OT-Glad it's not my project

The folks across the street are redoing their garage door that
has a drain trough in front. On Monday morning they started
knocking out the concrete around the drain with a Bobcat mounted
hydraulic jackhammer. The crew figured it was a 4" slab with just
the drain area cut deep. Last I saw of them this afternoon
(wednesday), they were still working on the 24" deep, reinforced
concrete slab about 8' by 15' And from the way the hammer
bounces, I'd say the grade of concrete was not the cheap stuff
Of course, when the other neighbor tried to remove the footings
for his hot tub in a 3 season porch, the crew found out that the
original builder was too cheap to put in forms for the frost
footing. They just dug an 8' square hole 4' deep in the clay and
filled it in with concrete. You should have seen the excavotor
operator's face when he hooked the corner of that and it didn't
move, didn't even shake.
I'm getting punchy from 3 days of jackhammers.
Reply to
Roy J
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There's no problem so big it can't be solved by the proper application of explosives... Several years ago, a fab shop nearby was expanding their building and had to remove some boulders that were too high to cement over. Small charges, several layers of heavy canvas tarps, and several dozen old car tires kept things under control.
Reply to
Jon Anderson
One way to make sure that the inspectors don't bother you - awe them with excess!
-- Bob May Losing weight is easy! If you ever want to lose weight, eat and drink less. Works evevery time it is tried!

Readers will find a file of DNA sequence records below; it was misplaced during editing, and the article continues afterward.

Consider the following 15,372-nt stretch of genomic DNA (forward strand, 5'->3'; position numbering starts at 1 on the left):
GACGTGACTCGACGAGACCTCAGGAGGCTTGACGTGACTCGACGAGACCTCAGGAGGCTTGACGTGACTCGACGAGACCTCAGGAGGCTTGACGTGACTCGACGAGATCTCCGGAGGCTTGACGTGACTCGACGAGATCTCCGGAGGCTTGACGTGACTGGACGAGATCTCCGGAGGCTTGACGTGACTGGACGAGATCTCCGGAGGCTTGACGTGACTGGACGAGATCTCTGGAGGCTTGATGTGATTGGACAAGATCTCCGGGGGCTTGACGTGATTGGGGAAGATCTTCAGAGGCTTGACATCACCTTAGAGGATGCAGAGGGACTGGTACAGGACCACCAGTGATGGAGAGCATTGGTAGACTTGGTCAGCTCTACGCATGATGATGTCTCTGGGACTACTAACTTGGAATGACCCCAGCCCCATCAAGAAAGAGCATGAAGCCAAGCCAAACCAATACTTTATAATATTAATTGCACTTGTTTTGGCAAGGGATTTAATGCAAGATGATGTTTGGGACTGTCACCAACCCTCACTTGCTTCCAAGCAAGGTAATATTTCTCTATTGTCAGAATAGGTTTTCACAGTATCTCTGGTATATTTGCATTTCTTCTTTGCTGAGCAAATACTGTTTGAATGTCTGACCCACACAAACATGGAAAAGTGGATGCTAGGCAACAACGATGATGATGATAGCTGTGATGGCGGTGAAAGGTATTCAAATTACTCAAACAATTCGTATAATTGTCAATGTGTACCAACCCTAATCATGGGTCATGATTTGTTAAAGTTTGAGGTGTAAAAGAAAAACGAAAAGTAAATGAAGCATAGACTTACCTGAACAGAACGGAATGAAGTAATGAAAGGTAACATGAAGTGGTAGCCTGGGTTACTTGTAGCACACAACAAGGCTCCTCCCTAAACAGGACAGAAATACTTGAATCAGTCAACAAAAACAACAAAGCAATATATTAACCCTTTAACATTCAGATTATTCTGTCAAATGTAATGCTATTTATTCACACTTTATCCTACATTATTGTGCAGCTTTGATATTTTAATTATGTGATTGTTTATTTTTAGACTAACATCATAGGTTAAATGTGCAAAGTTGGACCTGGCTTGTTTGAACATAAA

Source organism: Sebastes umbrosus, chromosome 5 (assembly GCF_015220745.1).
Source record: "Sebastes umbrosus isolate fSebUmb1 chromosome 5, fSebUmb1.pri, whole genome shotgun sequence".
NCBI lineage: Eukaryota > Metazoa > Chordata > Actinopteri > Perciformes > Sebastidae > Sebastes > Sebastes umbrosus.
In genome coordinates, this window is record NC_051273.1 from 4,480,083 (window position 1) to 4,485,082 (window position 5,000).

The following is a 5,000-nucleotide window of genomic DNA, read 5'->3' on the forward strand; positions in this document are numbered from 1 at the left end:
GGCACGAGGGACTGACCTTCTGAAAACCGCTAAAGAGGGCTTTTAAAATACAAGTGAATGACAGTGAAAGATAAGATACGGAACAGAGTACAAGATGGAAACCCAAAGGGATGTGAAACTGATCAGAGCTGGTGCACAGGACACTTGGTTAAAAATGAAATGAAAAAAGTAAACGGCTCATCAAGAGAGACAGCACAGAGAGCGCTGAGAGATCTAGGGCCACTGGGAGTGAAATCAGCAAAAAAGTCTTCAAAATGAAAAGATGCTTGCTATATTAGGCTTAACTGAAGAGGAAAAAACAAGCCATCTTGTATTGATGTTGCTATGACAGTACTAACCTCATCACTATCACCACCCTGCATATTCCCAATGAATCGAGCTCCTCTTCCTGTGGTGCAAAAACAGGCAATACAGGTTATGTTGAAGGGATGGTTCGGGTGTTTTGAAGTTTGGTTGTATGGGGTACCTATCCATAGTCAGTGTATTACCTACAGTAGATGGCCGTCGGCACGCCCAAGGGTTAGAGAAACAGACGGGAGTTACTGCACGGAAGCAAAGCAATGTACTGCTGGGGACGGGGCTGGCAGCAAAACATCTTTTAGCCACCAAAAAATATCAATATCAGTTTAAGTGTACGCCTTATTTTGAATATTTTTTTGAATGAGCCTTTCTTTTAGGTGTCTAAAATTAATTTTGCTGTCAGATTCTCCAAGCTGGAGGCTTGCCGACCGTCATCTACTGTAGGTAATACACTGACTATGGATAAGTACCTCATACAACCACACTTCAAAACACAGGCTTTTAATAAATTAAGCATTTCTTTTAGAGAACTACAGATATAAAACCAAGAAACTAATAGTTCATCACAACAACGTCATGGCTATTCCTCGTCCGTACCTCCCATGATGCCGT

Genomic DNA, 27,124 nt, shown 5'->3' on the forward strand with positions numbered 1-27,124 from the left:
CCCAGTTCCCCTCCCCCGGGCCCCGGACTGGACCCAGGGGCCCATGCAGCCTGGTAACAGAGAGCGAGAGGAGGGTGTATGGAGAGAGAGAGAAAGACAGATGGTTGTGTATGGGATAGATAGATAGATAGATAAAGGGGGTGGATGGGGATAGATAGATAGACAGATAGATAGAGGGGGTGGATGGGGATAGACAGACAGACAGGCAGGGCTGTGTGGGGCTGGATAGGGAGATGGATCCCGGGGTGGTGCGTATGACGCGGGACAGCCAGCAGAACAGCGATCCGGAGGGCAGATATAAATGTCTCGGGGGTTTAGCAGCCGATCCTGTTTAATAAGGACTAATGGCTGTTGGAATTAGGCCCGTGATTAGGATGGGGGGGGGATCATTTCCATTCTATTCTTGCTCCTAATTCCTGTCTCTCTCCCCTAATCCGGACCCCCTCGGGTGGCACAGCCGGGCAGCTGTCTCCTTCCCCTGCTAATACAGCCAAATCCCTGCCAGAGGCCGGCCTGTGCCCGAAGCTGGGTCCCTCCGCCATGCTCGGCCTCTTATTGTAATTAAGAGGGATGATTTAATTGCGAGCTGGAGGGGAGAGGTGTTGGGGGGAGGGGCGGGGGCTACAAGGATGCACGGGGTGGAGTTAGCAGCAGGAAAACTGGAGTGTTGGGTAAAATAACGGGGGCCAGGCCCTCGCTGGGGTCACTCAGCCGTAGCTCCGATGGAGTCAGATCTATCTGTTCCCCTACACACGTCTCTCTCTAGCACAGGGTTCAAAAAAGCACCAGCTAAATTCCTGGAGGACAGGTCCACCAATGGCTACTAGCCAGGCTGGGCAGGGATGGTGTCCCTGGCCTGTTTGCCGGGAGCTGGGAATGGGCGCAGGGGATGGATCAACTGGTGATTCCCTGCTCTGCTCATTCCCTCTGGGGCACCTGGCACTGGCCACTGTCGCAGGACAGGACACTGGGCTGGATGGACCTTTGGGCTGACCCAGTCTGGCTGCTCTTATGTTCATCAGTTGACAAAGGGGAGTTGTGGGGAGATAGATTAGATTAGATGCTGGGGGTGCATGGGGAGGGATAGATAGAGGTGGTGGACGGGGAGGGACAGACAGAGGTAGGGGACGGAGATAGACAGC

Reply to
Bob May
Had an experience a few years ago looking after a building expansion. The office tennant had not relocated on time and one of the first items of demolition was the approach slab to a forklift entrance. The office (other side of an interior, drywall, partition) tennant requested that I order the contractor to take the slab somewhere else to break it up. The building manager provided messenger service for my reply, and the young lady made arrangements for relocation within an hour. Gerry :-)} London, Canada
Reply to
Gerald Miller
--When was the place built? Look around for the entrance to the "bomb shelter", heh.
Reply to
At work, I once got to witness demolition of a WWII frame structure lab. Inside was a ~10' on a side radiation cubicle with 2' thick heavily reinforced concrete walls, floor, and roof, and a 1' thick plate steel door, welded into a tank and filled with lead. It was supposed to weigh 9 tons. The door swung on a full length 4" dia. piece of shafting with huge thrust bearings to carry the load. It swung smooth as silk, but was a good demonstration of inertia. I nearly destroyed the workbench behind it one day when I spent a couple of minutes heaving on the thing, then realized I didn't have time to stop it once it was moving.
I think the wrecker wore out a wrecking ball on the thing. Just the cubicle took two weeks, longer than the rest of the building, and he barely dented it the first week.
Reply to
Peter T. Keillor III

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